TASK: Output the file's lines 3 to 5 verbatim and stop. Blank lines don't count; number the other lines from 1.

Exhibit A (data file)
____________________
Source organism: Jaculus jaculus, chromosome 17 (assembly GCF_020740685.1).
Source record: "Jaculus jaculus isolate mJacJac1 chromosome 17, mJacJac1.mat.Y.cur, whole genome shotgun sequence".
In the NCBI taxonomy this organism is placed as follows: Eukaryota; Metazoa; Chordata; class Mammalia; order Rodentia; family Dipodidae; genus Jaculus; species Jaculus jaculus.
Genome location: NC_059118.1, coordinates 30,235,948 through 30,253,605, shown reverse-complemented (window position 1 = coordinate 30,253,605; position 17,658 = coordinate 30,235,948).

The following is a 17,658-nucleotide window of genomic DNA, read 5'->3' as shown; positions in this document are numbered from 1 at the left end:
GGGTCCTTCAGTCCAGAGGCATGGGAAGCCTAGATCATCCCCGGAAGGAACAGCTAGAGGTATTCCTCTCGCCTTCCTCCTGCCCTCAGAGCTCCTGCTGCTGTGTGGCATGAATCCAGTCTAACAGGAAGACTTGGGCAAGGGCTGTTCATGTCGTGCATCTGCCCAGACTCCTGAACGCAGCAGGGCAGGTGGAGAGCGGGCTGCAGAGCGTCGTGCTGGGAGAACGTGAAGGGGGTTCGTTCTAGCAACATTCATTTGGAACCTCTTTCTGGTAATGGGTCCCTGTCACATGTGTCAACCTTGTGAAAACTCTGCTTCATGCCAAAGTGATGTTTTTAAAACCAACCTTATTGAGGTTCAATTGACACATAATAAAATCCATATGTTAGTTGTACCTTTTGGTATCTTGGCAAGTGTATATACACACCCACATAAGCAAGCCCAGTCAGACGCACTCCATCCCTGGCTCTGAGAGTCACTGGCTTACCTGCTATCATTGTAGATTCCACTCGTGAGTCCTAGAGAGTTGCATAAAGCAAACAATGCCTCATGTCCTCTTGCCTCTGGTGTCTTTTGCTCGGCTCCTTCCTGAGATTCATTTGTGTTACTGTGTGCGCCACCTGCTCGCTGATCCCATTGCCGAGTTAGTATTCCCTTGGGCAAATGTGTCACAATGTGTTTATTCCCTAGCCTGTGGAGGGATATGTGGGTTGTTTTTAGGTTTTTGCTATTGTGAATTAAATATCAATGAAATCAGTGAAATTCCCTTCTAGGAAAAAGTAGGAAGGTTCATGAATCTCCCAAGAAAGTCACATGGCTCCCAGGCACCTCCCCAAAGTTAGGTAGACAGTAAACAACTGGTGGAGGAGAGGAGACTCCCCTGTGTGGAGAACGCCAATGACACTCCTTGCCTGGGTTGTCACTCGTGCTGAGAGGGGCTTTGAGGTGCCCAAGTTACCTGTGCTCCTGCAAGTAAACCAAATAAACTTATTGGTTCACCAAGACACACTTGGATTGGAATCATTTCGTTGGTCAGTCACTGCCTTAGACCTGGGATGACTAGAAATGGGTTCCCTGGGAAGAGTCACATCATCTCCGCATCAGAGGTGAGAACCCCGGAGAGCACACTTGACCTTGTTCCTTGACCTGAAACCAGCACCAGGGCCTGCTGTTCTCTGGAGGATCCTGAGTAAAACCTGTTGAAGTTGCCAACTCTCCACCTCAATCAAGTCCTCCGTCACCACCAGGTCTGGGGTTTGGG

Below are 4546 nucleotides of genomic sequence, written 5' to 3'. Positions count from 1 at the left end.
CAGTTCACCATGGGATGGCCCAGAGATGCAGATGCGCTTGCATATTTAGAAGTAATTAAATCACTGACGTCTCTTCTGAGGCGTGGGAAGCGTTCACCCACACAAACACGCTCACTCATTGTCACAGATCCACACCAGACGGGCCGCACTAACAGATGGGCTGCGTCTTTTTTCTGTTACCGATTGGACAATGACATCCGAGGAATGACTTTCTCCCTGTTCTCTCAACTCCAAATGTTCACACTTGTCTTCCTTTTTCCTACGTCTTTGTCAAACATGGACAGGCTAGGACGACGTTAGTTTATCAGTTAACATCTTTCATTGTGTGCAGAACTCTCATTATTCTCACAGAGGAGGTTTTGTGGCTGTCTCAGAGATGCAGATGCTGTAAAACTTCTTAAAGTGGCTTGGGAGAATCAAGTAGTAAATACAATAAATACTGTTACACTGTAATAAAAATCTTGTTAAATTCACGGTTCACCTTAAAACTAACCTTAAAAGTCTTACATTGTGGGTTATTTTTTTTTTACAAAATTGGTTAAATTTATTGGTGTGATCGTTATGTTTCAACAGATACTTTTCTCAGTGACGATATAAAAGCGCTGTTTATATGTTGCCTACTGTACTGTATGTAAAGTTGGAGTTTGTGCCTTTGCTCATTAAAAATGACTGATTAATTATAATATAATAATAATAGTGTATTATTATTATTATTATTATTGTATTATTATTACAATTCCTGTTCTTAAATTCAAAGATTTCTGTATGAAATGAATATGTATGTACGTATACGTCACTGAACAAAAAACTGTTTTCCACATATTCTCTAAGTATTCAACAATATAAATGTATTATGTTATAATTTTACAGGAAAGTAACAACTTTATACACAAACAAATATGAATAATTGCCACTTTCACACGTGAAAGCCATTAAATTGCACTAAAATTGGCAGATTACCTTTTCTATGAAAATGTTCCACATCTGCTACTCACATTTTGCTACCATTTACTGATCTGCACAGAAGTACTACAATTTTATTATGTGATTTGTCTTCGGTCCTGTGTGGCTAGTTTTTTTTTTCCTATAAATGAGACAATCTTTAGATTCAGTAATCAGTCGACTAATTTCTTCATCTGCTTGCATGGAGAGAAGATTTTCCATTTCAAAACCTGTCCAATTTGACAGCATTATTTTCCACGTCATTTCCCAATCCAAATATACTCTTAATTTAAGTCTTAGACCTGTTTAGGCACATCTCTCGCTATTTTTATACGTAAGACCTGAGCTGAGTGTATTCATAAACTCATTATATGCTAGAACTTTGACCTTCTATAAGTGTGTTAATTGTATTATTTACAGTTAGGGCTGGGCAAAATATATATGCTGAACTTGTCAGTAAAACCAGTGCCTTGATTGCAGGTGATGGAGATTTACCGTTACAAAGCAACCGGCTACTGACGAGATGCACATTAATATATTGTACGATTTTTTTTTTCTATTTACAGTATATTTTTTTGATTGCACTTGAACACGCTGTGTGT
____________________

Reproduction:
In the NCBI taxonomy this organism is placed as follows: Eukaryota; Metazoa; Chordata; class Mammalia; order Rodentia; family Dipodidae; genus Jaculus; species Jaculus jaculus.
Genome location: NC_059118.1, coordinates 30,235,948 through 30,253,605, shown reverse-complemented (window position 1 = coordinate 30,253,605; position 17,658 = coordinate 30,235,948).

The following is a 17,658-nucleotide window of genomic DNA, read 5'->3' as shown; positions in this document are numbered from 1 at the left end: